2. I would think it great that the President is interested in patents. The problem is ignorance and Obama listening to the liberal elite intellectuals about what they think should happen.

      Don’t give POTUS too much (or too little) credit regarding the issue. I doubt very much he really cares much one way or another. Like many political battles, this is between the haves and the haves not. The haves not want what the haves have and the haves want to keep what they have. In this case both sides are haves and haves not. Those with patents want to keep their patents strong and want money from the other side (for using their technology), and the other side wants to use the technology but doesn’t want to pay for it.

      Many of the larger technology companies (think Facebook, Google, etc.) are based upon using other people’s technology. Some of that technology is patented and now they (among many others) are feeling the pain. While these companies have begun significant patent acquisition campaigns, they are still behind the curve as compared to many of the more well-established companies. As such, one of their alternative strategies (besides patent acquisition) is to reduce the effectiveness of patents.

      You have to realize that the people doing the lobbying don’t care about incentivizing innovation or the long-term effects of a stronger/weaker patent system. The people doing the lobbying only care about the bottom line. As such, it is entirely expected for them to lobby for patent policies in a way that they perceive will enhance their bottom line.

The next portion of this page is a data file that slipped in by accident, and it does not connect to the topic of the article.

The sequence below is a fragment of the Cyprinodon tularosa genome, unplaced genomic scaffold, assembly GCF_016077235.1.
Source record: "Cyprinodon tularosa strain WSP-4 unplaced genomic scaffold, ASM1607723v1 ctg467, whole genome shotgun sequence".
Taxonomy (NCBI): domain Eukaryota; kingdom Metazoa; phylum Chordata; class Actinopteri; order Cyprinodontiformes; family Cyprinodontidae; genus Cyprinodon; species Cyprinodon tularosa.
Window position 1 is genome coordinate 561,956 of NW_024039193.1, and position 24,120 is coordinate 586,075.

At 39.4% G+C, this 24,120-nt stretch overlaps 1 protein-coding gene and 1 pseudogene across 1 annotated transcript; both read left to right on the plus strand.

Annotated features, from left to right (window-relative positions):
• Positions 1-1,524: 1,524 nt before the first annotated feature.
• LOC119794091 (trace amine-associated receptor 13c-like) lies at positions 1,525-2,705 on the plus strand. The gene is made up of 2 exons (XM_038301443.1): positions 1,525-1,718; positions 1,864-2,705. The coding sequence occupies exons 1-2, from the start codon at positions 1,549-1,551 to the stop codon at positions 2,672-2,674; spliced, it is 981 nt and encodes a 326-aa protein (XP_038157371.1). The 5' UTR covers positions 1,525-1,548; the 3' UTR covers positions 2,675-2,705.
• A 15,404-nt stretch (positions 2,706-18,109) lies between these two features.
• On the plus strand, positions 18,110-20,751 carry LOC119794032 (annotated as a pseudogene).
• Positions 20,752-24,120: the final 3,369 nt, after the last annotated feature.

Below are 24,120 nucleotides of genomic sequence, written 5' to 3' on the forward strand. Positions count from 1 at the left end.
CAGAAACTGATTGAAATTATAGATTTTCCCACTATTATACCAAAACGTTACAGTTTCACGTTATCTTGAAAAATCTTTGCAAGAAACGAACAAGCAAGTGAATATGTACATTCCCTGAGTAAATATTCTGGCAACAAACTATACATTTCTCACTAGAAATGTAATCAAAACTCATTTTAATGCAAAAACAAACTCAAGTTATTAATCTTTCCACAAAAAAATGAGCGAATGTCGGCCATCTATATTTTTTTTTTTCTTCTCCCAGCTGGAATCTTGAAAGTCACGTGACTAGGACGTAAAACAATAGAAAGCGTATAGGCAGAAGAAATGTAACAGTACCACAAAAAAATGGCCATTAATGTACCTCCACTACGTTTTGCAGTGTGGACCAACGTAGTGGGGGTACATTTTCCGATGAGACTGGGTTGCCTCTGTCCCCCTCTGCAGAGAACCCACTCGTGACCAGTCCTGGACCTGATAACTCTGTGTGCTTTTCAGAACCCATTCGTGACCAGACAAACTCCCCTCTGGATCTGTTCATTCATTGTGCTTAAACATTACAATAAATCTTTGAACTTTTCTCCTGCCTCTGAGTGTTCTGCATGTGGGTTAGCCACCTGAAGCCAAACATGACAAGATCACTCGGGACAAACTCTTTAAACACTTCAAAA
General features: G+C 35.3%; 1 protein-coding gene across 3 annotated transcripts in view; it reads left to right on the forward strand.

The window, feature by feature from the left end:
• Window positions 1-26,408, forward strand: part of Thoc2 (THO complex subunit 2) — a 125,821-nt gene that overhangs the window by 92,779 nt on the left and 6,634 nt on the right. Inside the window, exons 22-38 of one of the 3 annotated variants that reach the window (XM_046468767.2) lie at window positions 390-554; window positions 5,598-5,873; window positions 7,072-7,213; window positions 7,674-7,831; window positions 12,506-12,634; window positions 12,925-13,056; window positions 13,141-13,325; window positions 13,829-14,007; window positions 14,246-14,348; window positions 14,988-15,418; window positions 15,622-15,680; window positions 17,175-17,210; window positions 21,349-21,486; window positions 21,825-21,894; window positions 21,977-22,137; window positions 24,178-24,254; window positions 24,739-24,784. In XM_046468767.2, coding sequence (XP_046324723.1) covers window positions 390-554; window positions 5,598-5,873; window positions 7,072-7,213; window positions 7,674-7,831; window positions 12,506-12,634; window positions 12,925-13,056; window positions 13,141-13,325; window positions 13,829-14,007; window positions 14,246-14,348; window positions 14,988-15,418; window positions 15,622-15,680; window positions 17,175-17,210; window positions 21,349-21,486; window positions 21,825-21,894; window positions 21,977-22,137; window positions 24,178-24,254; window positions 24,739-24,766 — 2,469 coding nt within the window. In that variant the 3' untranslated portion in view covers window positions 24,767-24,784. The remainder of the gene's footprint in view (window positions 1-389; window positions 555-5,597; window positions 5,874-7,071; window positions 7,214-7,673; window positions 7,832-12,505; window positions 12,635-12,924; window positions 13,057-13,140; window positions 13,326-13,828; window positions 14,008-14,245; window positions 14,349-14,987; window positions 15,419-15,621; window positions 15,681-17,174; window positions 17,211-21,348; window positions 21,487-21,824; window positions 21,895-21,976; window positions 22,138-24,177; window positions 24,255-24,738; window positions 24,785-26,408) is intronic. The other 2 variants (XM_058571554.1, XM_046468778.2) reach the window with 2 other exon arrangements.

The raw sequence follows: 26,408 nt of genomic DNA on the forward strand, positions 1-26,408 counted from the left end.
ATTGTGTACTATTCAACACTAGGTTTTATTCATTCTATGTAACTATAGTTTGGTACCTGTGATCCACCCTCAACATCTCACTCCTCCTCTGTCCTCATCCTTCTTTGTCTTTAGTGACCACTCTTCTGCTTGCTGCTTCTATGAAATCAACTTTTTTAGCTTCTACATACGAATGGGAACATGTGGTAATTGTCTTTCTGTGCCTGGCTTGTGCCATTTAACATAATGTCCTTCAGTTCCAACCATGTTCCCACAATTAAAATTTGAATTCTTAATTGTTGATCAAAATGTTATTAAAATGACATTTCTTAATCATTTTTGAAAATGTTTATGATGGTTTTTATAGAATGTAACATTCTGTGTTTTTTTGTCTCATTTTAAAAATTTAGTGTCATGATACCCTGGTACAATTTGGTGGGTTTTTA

As also to be expected, there will always be a class of individuals that will attempt to game the system — no matter the system. While their are many legitimate NPEs, there are also NPEs that engage in tactics that even a pro-patent person finds questionable. Again, to be expected, those parties with real skin in the game will point to the excesses of a few and hold them up as examples as to how the entire system is a failure and use them in their campaign against the system.

      With regard to intellectual property as a whole, there is a another class of individuals — the ideologicals who are against patents and copyrights because they believe that “information should be free.” Again, as to be expected, those parties with real skin in the game go out of their way to support and nourish this computer-literate and very vocal crowd.

      In sum, while there may be a few individuals that dislike intellectual property out of principle, the real players are merely looking out for their bottom line and will lobby for whatever provisions they believe will positively impact that bottom line. The vast majority (including, IMHO, POTUS) don’t really care about the issue because it doesn’t appreciable impact their lives(money getting transferred from one company to another is not personal to most).

  11. As far back as I can remember, the Republican Party has championed litigation reform of one type or another to reduce harassment of business. We expect that of Republicans.

    Democrats historically have resisted, seeing the value of litigation to champion the rights of the small guy.

    Never would I have imagined a Democrat president backing business interests against the small patent owner. Never. Never.

    Never.

    1. Don’t be so surprised – When the Left and Right conspire to attack the patent system, one should expect such strange bedfellows.

        1. Even under your bridge in the city of Washington DC you should have heard the phrase “Politics makes strange bedfellows